“We have been a team player for these scenarios for several years as we want EMS to get those patients to the Cath Lab fast,” says Beth Walker, president of Montgomery Memorial Hospital. “Sometimes, the STEMI actually gets initiated in our ED for ‘walk-in’ heart attack patients. Our ED team knows the clock is ticking, and we have a process for getting those patients on the road to Moore Regional quickly.”
Moore Regional RACE coordinator Gloria Walters, R.N., characterizes the STEMI process as a “one-stop call” aimed at a goal of “90 minutes from door to device” or 90 minutes from the time the patient gets to the Cath Lab until his/her blockage is reopened.
“We thought that this was going to be impossible,” Walters says, “but we’re making it all the time.”
As quality coordinator for Moore Regional’s Cath Lab, Debbie Parker, R.N., receives patient data about every STEMI call. It’s her job to track the information and provide feedback to members of the STEMI team in reports that start within 24 hours of the initial alert.
Parker is also involved in quarterly RACE meetings in which team members assess successes and troubleshoot missed opportunities.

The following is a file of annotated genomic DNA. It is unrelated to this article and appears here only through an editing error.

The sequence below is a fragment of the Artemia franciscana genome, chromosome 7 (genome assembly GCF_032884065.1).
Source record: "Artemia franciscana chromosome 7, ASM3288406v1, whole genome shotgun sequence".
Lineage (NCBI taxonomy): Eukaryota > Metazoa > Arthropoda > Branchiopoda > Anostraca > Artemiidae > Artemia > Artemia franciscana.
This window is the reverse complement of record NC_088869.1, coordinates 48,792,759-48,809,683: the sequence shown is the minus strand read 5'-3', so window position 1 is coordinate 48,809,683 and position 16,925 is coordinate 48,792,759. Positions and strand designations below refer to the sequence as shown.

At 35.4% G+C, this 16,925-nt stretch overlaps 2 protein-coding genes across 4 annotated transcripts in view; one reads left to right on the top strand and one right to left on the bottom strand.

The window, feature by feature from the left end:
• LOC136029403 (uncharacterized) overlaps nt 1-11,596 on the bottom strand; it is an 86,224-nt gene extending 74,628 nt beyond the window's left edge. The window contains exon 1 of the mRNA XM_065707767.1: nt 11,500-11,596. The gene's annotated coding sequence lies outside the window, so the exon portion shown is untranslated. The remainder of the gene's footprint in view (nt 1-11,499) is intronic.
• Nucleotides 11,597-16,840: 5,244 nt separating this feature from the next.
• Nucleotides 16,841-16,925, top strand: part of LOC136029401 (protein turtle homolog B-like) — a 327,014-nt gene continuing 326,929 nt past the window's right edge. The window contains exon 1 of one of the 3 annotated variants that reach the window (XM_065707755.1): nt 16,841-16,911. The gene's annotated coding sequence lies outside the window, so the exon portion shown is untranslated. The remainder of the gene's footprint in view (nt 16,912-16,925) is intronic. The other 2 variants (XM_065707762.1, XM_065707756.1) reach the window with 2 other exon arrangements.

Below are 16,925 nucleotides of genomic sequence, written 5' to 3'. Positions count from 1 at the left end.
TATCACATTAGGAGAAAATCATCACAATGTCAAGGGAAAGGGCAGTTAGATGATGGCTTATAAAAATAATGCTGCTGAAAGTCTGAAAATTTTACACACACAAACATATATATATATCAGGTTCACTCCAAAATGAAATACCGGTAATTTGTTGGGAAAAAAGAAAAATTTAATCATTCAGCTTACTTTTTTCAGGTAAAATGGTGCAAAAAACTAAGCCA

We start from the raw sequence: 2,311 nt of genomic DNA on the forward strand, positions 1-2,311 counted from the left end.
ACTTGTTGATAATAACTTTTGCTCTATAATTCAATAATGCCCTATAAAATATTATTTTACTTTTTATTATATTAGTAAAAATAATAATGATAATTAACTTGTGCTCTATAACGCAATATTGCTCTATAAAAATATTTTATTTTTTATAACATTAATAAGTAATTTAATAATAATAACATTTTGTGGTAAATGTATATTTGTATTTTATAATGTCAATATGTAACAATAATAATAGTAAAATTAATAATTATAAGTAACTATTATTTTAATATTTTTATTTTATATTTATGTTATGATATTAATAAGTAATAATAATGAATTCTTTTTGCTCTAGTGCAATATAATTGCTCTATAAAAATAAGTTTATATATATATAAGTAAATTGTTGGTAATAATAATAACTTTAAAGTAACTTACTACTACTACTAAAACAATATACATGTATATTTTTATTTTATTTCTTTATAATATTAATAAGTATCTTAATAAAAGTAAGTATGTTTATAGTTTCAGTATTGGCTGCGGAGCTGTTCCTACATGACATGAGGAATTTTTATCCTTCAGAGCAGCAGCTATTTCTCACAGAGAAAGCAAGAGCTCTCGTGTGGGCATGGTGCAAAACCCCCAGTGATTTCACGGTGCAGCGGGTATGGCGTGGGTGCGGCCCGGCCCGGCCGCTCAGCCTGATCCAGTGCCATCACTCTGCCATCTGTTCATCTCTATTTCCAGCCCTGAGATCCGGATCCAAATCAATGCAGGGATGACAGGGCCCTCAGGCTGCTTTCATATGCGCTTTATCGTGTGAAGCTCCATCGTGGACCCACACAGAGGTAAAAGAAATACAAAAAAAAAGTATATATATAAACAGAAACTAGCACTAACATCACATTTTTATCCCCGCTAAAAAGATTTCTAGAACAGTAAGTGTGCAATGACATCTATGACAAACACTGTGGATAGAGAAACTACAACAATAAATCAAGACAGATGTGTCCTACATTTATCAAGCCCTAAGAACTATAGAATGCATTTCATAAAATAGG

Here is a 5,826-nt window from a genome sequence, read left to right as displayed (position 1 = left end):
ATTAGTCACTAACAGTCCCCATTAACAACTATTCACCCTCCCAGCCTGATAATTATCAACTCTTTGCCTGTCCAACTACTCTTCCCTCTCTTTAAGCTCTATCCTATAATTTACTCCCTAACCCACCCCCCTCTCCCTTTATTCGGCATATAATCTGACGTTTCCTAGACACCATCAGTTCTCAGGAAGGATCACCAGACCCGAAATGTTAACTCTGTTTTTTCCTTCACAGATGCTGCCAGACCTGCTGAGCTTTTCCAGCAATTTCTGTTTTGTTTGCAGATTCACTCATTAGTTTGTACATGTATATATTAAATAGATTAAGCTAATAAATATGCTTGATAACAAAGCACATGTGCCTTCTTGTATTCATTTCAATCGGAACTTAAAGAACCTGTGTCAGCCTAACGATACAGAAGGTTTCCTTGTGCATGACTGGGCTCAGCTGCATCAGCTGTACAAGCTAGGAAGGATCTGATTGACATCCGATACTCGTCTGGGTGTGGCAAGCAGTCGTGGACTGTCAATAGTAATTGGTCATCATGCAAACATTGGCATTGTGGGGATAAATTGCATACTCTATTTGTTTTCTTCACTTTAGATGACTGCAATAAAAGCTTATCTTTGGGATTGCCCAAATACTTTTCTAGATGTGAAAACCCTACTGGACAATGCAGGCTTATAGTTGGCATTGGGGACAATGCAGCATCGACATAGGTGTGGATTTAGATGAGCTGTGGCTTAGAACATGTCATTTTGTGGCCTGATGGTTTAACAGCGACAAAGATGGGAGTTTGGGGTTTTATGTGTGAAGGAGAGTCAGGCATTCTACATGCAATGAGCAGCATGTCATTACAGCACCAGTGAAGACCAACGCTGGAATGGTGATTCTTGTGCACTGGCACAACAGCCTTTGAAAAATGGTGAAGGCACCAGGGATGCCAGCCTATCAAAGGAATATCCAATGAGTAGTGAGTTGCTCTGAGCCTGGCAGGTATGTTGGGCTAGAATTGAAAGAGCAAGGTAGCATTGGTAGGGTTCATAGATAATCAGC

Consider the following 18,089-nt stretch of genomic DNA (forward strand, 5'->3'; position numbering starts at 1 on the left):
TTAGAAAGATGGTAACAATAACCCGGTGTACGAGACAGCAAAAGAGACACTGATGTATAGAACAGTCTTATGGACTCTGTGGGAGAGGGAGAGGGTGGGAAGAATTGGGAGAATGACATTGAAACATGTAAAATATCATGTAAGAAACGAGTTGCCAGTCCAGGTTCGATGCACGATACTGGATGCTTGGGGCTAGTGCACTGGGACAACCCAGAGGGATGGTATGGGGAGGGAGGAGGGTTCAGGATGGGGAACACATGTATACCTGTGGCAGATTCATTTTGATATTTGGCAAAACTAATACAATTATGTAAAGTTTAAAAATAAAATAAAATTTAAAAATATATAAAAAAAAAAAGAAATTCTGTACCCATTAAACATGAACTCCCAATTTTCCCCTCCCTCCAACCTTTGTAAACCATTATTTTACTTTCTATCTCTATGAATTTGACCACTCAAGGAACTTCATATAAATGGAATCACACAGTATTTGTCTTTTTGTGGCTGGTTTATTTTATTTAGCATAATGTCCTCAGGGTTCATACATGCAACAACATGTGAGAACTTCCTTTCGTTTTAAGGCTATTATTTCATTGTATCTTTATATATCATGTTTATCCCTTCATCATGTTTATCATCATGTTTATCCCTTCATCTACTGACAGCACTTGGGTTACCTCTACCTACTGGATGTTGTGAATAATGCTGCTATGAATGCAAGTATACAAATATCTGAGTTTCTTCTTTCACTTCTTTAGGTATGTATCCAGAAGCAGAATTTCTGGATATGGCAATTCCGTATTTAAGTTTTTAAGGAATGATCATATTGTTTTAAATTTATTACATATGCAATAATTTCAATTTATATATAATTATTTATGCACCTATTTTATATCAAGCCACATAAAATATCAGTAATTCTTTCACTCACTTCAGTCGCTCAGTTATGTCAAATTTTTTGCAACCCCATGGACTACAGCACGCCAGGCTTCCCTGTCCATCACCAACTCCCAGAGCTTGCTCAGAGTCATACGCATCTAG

According to Parker, Moore Regional had 17 STEMI calls during July and met the 90-minute door-to-device goal every time.
“The faster you can get them to the Cath Lab and get the (blockage reopened), the better,” she says.
Interventional cardiologist Peter L. Duffy, M.D., of FirstHealth Cardiology, credits Moore Regional’s STEMI success – and the BetterDoctor recognition – to team effort. He calls the participating cardiologist “the beneficiary of the efforts of our EMS and ED colleagues to get the patient to us as quickly as possible.”
“Our patients are the ultimate beneficiaries of the program’s success,” he says, “and this comes down to the set-up of a process long before the cardiologist gets involved. The focus is on the door-to-balloon time, and the cardiologist can only control the Cath Lab-to-balloon time. It’s whether patients get to the Cath Lab in time, and that’s due to the EMS and ED people.”